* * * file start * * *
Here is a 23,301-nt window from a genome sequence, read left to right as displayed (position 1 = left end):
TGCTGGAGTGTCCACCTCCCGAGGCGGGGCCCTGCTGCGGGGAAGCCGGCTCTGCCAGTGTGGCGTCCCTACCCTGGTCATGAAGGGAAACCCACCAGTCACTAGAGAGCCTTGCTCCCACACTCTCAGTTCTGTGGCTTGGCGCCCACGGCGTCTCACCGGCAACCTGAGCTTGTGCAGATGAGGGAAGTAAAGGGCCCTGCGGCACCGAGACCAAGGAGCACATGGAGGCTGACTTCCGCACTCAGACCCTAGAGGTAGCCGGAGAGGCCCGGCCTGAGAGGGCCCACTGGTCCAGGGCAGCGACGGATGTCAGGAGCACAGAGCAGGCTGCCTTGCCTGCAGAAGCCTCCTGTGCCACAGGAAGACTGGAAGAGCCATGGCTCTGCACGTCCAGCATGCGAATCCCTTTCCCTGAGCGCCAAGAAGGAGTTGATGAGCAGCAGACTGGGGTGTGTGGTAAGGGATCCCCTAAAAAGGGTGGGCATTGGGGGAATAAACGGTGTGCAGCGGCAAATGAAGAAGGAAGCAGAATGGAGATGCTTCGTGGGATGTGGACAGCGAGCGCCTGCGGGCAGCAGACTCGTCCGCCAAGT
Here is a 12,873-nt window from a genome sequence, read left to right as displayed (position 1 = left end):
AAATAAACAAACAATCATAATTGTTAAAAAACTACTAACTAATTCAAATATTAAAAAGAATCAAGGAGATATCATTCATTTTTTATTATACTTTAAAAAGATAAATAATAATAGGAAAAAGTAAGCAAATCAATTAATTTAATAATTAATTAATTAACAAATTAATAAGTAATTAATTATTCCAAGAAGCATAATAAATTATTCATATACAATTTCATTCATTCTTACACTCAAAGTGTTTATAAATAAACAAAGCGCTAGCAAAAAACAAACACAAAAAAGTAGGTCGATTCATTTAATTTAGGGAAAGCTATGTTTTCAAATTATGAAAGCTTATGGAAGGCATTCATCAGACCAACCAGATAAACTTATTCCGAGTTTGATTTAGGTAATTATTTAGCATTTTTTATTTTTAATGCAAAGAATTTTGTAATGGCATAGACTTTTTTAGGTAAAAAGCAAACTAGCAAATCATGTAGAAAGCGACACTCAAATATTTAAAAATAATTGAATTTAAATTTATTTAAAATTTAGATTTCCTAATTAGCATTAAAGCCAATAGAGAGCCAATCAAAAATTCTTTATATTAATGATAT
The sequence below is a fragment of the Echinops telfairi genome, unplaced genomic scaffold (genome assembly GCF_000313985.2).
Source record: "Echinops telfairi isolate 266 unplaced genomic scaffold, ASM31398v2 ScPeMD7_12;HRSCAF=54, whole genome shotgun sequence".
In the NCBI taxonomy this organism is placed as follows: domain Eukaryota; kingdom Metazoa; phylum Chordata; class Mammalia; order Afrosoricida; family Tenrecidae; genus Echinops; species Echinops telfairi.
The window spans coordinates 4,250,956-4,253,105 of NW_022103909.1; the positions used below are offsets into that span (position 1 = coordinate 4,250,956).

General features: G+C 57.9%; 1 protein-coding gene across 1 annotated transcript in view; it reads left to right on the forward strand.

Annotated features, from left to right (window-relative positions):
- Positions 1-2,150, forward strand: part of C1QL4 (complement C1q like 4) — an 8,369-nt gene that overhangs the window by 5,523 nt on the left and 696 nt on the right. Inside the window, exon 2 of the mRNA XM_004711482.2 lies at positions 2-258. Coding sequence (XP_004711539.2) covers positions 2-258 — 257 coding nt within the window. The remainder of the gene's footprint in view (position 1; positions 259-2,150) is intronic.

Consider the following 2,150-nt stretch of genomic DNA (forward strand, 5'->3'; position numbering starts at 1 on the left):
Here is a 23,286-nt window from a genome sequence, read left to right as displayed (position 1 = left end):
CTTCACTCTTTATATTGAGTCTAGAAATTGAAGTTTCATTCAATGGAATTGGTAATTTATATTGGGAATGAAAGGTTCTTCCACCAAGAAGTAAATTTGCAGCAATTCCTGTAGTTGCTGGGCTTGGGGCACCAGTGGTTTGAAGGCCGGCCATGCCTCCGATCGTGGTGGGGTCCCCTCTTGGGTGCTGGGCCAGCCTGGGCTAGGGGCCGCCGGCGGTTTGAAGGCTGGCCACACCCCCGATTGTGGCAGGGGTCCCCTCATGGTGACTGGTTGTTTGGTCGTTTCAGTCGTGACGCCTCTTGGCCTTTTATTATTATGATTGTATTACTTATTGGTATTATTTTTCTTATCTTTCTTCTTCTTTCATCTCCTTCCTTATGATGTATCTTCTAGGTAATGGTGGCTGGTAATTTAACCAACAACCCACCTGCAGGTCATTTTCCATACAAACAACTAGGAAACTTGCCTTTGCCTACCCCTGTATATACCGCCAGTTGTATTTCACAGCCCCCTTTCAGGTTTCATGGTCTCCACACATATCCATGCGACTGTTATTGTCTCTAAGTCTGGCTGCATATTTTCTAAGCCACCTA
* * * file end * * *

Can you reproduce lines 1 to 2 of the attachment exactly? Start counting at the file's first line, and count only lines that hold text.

Here is a 23,301-nt window from a genome sequence, read left to right as displayed (position 1 = left end):
TGCTGGAGTGTCCACCTCCCGAGGCGGGGCCCTGCTGCGGGGAAGCCGGCTCTGCCAGTGTGGCGTCCCTACCCTGGTCATGAAGGGAAACCCACCAGTCACTAGAGAGCCTTGCTCCCACACTCTCAGTTCTGTGGCTTGGCGCCCACGGCGTCTCACCGGCAACCTGAGCTTGTGCAGATGAGGGAAGTAAAGGGCCCTGCGGCACCGAGACCAAGGAGCACATGGAGGCTGACTTCCGCACTCAGACCCTAGAGGTAGCCGGAGAGGCCCGGCCTGAGAGGGCCCACTGGTCCAGGGCAGCGACGGATGTCAGGAGCACAGAGCAGGCTGCCTTGCCTGCAGAAGCCTCCTGTGCCACAGGAAGACTGGAAGAGCCATGGCTCTGCACGTCCAGCATGCGAATCCCTTTCCCTGAGCGCCAAGAAGGAGTTGATGAGCAGCAGACTGGGGTGTGTGGTAAGGGATCCCCTAAAAAGGGTGGGCATTGGGGGAATAAACGGTGTGCAGCGGCAAATGAAGAAGGAAGCAGAATGGAGATGCTTCGTGGGATGTGGACAGCGAGCGCCTGCGGGCAGCAGACTCGTCCGCCAAGT